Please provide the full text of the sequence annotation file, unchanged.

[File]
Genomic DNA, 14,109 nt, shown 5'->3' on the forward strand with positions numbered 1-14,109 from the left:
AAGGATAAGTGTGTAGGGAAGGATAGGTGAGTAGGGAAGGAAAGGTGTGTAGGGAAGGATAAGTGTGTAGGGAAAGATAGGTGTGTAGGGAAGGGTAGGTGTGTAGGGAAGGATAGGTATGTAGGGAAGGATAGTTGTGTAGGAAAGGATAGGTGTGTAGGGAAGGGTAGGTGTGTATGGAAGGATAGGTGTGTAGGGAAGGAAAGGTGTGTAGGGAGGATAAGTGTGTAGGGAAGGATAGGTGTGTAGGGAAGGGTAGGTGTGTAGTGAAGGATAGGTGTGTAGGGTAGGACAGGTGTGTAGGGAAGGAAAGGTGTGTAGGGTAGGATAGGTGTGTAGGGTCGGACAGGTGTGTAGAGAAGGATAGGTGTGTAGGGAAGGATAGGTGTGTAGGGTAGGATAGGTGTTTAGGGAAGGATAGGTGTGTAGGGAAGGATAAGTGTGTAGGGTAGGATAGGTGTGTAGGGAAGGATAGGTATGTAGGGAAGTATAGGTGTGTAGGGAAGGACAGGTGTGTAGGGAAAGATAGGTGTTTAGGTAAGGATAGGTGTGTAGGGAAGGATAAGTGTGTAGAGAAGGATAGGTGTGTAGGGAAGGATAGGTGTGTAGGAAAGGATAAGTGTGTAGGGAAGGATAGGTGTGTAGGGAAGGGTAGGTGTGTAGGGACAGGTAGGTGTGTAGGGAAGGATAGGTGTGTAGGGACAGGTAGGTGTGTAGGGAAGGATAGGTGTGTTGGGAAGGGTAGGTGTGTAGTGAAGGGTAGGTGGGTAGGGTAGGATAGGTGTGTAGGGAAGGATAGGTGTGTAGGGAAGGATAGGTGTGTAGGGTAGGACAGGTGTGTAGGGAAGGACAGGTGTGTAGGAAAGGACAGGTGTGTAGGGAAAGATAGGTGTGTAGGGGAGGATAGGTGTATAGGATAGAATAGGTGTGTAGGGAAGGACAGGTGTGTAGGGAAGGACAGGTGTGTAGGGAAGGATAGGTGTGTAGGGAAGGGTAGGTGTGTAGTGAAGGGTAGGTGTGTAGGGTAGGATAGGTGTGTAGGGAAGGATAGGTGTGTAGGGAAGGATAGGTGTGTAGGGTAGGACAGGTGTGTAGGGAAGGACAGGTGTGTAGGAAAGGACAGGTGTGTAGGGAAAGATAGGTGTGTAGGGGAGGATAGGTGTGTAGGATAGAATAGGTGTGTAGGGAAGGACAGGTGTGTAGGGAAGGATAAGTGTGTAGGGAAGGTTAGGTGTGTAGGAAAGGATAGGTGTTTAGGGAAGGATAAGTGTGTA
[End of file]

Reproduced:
Genomic DNA, 14,109 nt, shown 5'->3' on the forward strand with positions numbered 1-14,109 from the left:
AAGGATAAGTGTGTAGGGAAGGATAGGTGAGTAGGGAAGGAAAGGTGTGTAGGGAAGGATAAGTGTGTAGGGAAAGATAGGTGTGTAGGGAAGGGTAGGTGTGTAGGGAAGGATAGGTATGTAGGGAAGGATAGTTGTGTAGGAAAGGATAGGTGTGTAGGGAAGGGTAGGTGTGTATGGAAGGATAGGTGTGTAGGGAAGGAAAGGTGTGTAGGGAGGATAAGTGTGTAGGGAAGGATAGGTGTGTAGGGAAGGGTAGGTGTGTAGTGAAGGATAGGTGTGTAGGGTAGGACAGGTGTGTAGGGAAGGAAAGGTGTGTAGGGTAGGATAGGTGTGTAGGGTCGGACAGGTGTGTAGAGAAGGATAGGTGTGTAGGGAAGGATAGGTGTGTAGGGTAGGATAGGTGTTTAGGGAAGGATAGGTGTGTAGGGAAGGATAAGTGTGTAGGGTAGGATAGGTGTGTAGGGAAGGATAGGTATGTAGGGAAGTATAGGTGTGTAGGGAAGGACAGGTGTGTAGGGAAAGATAGGTGTTTAGGTAAGGATAGGTGTGTAGGGAAGGATAAGTGTGTAGAGAAGGATAGGTGTGTAGGGAAGGATAGGTGTGTAGGAAAGGATAAGTGTGTAGGGAAGGATAGGTGTGTAGGGAAGGGTAGGTGTGTAGGGACAGGTAGGTGTGTAGGGAAGGATAGGTGTGTAGGGACAGGTAGGTGTGTAGGGAAGGATAGGTGTGTTGGGAAGGGTAGGTGTGTAGTGAAGGGTAGGTGGGTAGGGTAGGATAGGTGTGTAGGGAAGGATAGGTGTGTAGGGAAGGATAGGTGTGTAGGGTAGGACAGGTGTGTAGGGAAGGACAGGTGTGTAGGAAAGGACAGGTGTGTAGGGAAAGATAGGTGTGTAGGGGAGGATAGGTGTATAGGATAGAATAGGTGTGTAGGGAAGGACAGGTGTGTAGGGAAGGACAGGTGTGTAGGGAAGGATAGGTGTGTAGGGAAGGGTAGGTGTGTAGTGAAGGGTAGGTGTGTAGGGTAGGATAGGTGTGTAGGGAAGGATAGGTGTGTAGGGAAGGATAGGTGTGTAGGGTAGGACAGGTGTGTAGGGAAGGACAGGTGTGTAGGAAAGGACAGGTGTGTAGGGAAAGATAGGTGTGTAGGGGAGGATAGGTGTGTAGGATAGAATAGGTGTGTAGGGAAGGACAGGTGTGTAGGGAAGGATAAGTGTGTAGGGAAGGTTAGGTGTGTAGGAAAGGATAGGTGTTTAGGGAAGGATAAGTGTGTA